The quick Sequential Organ Failure Assessment (qSOFA) score had poor sensitivity and moderate specificity for predicting short-term mortality in hospital and ED patients with suspected infection, according to a recent review.
The systematic review and meta-analysis included 38 studies (n=385,333) that used qSOFA to predict in-hospital, 28-day, or 30-day mortality of patients with suspected infection in the ICU, ED, or hospital wards. The prognostic accuracy of qSOFA was compared with the systemic inflammatory response syndrome (SIRS) criteria. Results were published Feb. 6 by Annals of Internal Medicine.
The pooled sensitivity for qSOFA was 60.8% (95% CI, 51.4% to 69.4%), and specificity was 72.0% (95% CI, 63.4% to 79.2%). In comparison, the SIRS criteria had a pooled sensitivity of 88.1% (95% CI, 82.3% to 92.1%) and specificity of 25.8% (95% CI, 17.1% to 36.9%). The pooled sensitivity of qSOFA was higher in the ICU population (87.2%; 95% CI, 75.8% to 93.7%) than the non-ICU population (51.2%; 95% CI, 43.6% to 58.7%), while the pooled specificity had the opposite pattern—higher in the non-ICU population (79.6%; 95% CI, 73.3% to 84.7%) than the ICU population (33.3%; 95% CI, 23.8% to 44.4%).
The study authors concluded that their findings support the use of SIRS for screening and initiating treatment for sepsis. “This extensive review of the literature provides the best available assessment of the prognostic accuracy of the novel qSOFA tool,” they wrote. They noted that the Sepsis-3 Task Force did not intend to replace the SIRS criteria when it proposed qSOFA but intended the latter as “an early warning risk stratification tool for identification and escalation of care in patients at high risk for death.”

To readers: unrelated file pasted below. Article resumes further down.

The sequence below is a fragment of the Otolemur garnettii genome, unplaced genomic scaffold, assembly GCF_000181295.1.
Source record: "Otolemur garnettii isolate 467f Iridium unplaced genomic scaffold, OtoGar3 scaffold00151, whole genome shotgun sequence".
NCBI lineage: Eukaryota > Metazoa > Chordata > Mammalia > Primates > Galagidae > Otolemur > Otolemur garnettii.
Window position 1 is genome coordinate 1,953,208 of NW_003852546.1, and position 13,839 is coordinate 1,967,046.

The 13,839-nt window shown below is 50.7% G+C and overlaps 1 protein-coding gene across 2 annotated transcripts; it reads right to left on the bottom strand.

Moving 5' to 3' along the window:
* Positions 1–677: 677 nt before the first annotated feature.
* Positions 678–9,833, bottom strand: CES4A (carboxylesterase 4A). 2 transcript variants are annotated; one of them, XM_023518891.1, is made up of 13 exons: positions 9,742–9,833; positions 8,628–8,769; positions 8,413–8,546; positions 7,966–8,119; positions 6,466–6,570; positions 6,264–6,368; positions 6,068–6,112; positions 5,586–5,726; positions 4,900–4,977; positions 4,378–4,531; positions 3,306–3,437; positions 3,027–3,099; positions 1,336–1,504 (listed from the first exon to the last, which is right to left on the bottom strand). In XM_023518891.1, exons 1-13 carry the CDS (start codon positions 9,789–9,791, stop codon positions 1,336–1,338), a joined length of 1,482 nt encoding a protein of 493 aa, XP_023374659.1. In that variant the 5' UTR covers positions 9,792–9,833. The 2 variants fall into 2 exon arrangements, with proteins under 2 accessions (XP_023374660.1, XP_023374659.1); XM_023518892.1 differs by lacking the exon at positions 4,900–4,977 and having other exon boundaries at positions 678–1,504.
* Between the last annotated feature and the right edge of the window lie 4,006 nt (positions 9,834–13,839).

It's unclear why the qSOFA was far more sensitive but far less specific in the ICU than outside it, but understanding how qSOFA performs differently in these settings is critical, the authors said. They noted several limitations of the review, primarily relating to the quality of the included studies, including potential lack of blinding, very specific patient populations, and differing definitions of suspected infection.
An accompanying editorial described qSOFA as “by far the most controversial and, alas, the most misunderstood aspect” of Sepsis-3. “The utility of qSOFA as a clinical decision support tool needs to be established. However, an advantage over the SIRS criteria is that qSOFA does not require laboratory tests and can be used quickly and repeatedly,” the editorialists wrote. They recommended that the two screening tools be viewed as complementary rather than competing.